Microfluid chip

Microfluidics is a multidisciplinary field intersecting engineering, physics, chemistry, nanotechnology and biotechnology, with practical applications to the design of systems in which small volumes of fluids will be handled. Microfluidics emerged in the beginning of the 1980s and is used in the development of inkjet printheads, DNA chips, lab-on-a-chip technology, micro-propulsion, and micro-thermal technologies. It deals with the behavior, precise control and manipulation of fluids that are geometrically constrained to a small, typically sub-millimeter, scale. Typically, micro means one of the following features:
  • small volumes (µL, nL, pL, fL)
  • small size
  • low energy consumption
  • effects of the micro domain

A microfluidic chip is a set of micro-channels etched or molded into a material (glass, silicon or polymer such as PDMS). The micro-channels forming the microfluidic chip are connected together so as to achieve a desired function (mix, pump, redirect and/or allow chemical reactions in a cell).
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Microtechnology Invented in 1954 for the purposes of microelectric chips
60′s, space research, via the Apollo program with a budget of $ 25 billion, gave an opportunity to fund research programs on the miniaturization of computers to allow taking them to space and in particular on the moon.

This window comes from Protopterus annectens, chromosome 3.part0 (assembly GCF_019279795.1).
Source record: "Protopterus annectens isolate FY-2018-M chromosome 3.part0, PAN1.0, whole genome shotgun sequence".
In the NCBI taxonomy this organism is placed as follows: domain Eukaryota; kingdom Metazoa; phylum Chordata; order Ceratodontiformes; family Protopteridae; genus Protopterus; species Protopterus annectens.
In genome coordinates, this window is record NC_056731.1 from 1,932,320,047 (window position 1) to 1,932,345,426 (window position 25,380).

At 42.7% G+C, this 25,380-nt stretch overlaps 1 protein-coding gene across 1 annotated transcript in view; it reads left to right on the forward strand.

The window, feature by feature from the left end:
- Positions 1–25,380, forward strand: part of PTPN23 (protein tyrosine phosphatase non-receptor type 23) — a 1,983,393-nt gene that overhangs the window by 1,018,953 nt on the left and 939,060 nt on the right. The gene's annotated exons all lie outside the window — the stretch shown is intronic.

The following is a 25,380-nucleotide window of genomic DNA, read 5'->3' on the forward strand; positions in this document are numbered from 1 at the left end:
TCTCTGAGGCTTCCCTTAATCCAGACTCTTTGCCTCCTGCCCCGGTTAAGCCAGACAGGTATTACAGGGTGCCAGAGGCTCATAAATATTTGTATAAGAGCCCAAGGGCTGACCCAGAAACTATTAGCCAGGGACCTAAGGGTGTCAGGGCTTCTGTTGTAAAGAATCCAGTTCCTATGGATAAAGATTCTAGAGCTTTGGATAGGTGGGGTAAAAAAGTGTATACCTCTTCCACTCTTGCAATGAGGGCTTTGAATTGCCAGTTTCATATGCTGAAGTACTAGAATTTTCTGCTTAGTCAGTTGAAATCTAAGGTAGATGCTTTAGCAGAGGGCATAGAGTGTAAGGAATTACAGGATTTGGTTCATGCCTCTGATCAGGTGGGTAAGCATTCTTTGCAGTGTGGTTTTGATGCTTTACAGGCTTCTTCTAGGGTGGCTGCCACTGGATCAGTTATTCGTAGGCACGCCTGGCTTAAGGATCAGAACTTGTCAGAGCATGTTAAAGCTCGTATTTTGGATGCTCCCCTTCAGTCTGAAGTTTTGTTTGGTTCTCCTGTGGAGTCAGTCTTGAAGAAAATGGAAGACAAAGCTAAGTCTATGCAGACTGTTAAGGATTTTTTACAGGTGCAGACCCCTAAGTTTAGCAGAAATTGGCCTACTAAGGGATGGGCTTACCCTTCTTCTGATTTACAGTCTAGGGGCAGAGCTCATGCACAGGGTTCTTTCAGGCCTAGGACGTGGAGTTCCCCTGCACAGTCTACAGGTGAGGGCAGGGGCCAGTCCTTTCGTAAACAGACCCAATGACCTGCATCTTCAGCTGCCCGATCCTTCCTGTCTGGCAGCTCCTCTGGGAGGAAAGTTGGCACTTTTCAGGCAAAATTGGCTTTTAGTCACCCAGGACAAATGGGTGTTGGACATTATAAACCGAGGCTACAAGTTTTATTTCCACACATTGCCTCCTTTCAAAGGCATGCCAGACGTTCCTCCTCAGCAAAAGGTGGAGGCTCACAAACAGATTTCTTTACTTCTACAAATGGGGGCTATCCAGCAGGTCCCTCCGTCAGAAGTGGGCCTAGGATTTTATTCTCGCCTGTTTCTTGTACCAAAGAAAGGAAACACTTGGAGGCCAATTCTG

80′s, the use of silicon etching procedures, developed for microelectronics industry, allowed the manufacture of the first devices containing movable micro-elements integrated on a silicon wafer.
90′s, many researchers investigated the applications of MEMS in biology, chemistry and biomedical fields. These applications needed to control the movement of liquids in micro-channels and have significantly contributed to the development of microfluidics.

2000's, technologies based on molding micro-channels in polymers such as PDMS (**P**oly**D**i**M**ethyl**S**iloxane) experienced strong growth. Reducing costs and production times of devices enabled a large number of laboratories to conduct researches in microfluidics.

Today, thousands of researchers are working in microfluidics to extend its application fields especially via on-chip laboratories for hospitals.


In medicine with the laboratories on a chip because they allow the integration of many medical tests on a single chip.-
In cell biology researches because the micro-channels have the same characteristic size as the cells and allow such manipulation of single cells and rapid change of drugs.
In protein crystallization because microfluidic devices allow the generation on a single chip of a large number of crystallization conditions (temperature, pH, humidity…) And also many other areas: drug screening, sugar testers, chemical microreactor, microprocessor cooling (just reward) or micro fuel cell

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